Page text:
Last week I told you when to write das or dass, and when you might still see daß: Das, dass or daß? That’s the question!

Today’s post is a follow-up about when German words need the ‘ss’ or ‘ß’.

Although ‘daß’ is now spelled ‘dass’, doesn’t mean that the ‘ß’ is obsolete. But the rules have changed.

Before the spelling reform you would have seen (and still do in old books) lots of words with ß.

The following words have all been written with ‘ß’, but 16 of them should now be written with ‘ss’.
Read what the differences are, watch the video which includes a listening excerise, then come back to this list and find those 16 words. The answer will be at the bottom of the post.

•Abschluß •bloß •Counteß •draußen •Eßlöffel •Fleiß •Gruß •Du haßt•Er ißt •Jauchenfaß •Kuß •muß •Litfaßsäule •Naß •Obergeschoß •Querschuß•Paß •Regenguß •Süßigkeiten •Tränenfluß •unbewußt •Vergeßlichkeit •Weißwein zerreißen

If a German word has a long vowel sound or a diphthong (2 vowels together, like ‘ei’, ‘äu’ or ‘ie’), then the ‘ß’ remains. Examples: Fußball, dreißig, weiß.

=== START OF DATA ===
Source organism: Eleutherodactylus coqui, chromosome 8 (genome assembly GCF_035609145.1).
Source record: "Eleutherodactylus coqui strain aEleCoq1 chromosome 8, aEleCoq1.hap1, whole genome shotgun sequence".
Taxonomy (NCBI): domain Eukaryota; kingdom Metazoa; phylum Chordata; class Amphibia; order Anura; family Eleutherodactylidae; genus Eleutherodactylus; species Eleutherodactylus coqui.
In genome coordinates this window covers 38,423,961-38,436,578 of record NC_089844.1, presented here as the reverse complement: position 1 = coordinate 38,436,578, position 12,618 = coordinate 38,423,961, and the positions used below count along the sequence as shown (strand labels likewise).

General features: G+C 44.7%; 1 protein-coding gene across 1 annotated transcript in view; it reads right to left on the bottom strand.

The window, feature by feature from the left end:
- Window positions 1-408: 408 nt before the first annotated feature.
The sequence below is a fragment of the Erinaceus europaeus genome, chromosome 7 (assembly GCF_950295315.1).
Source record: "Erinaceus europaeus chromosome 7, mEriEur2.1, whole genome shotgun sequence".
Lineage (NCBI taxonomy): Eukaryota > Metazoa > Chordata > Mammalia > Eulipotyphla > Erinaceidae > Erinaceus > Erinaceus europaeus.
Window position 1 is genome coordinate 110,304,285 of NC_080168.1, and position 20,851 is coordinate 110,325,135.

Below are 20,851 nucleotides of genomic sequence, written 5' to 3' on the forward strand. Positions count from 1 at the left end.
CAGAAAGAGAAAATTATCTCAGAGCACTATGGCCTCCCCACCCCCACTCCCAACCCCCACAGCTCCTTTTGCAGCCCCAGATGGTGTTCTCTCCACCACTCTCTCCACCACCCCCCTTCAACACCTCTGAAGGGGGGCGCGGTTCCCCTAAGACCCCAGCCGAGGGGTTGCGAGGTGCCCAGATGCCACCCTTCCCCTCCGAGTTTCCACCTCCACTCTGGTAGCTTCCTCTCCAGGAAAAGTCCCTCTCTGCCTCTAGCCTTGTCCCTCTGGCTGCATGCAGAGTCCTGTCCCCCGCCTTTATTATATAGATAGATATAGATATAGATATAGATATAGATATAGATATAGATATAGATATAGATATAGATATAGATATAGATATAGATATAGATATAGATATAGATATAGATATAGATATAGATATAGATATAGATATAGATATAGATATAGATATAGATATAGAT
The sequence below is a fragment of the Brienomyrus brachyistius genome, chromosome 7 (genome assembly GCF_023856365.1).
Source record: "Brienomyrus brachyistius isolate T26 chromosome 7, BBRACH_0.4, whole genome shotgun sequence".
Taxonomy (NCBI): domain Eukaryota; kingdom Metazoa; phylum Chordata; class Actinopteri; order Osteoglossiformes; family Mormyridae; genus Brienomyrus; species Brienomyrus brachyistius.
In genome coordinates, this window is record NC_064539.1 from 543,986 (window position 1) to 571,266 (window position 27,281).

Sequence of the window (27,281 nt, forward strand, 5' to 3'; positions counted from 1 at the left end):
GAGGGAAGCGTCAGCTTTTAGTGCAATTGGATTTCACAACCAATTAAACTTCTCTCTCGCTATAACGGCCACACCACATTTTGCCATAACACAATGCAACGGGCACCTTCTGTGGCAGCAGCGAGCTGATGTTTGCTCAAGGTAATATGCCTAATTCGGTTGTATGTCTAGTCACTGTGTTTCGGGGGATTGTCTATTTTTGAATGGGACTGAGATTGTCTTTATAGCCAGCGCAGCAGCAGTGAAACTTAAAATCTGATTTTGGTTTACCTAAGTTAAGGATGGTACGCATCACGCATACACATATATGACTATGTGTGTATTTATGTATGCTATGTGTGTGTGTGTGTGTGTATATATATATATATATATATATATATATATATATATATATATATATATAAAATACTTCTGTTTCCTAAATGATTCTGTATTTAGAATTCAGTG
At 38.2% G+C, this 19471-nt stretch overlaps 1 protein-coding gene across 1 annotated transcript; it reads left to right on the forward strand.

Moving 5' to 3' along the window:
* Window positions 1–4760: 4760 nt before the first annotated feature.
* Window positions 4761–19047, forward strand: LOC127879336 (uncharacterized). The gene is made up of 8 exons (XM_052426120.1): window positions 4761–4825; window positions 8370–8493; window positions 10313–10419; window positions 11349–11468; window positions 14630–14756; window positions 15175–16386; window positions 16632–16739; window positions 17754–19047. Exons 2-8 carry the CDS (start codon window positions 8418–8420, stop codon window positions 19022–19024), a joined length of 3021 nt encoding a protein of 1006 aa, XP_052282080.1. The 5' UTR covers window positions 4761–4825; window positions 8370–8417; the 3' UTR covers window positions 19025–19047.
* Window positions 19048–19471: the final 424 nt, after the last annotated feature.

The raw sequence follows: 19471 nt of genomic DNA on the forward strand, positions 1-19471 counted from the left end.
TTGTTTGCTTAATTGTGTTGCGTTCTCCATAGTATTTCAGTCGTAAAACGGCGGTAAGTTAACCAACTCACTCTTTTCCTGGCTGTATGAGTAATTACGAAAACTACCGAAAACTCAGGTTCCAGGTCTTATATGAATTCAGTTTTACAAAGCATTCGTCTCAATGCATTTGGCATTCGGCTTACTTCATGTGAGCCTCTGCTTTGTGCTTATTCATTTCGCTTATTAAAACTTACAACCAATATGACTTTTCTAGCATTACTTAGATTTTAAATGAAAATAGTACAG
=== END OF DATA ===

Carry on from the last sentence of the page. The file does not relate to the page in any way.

If, however, the vowel sound is a short one, then old words, that had been spelled with ‘ß’ are now written with ‘ss’. Examples: Fass, Schloss, Stress.

Watch the video, hear how I pronounce the example words and complete the listening exercise.

Subscribe to my YouTube Channel

This video is part of my online course ‘The German Alphabet – a complete guide to pronunciation’

Going back to that list of words, which ones do you need to change to a ‘ss’ instead of the ‘ß’?

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Here is the answer. The 16 words that need ‘ss’ are:

Abschluss, Countess, Esslöffel, (du) hasst, (er) isst, Jauchenfass, Kuss, muss, nass, Obergeschoss, Querschuss, Pass, Regenguss, Tränenfluss, unbewusst, Vergesslichkeit.

Did you get them all?

“Hang on!” I can hear you shout, “I found 17 words! You forgot Litfaßsäule! Surely that should be with ‘ss’, as it’s a short vowel sound.” Ah, yes, that was a trick question of mine, sorry ☺

According to German spelling rules, the word ‘Fass’ should have an ‘ss’ and not ‘ß’, because the ‘a’ is a short vowel. In this case, however, it has nothing to do with a barrel, it’s somebody’s name. And names don’t follow spelling rules, hence Litfaßsäule.

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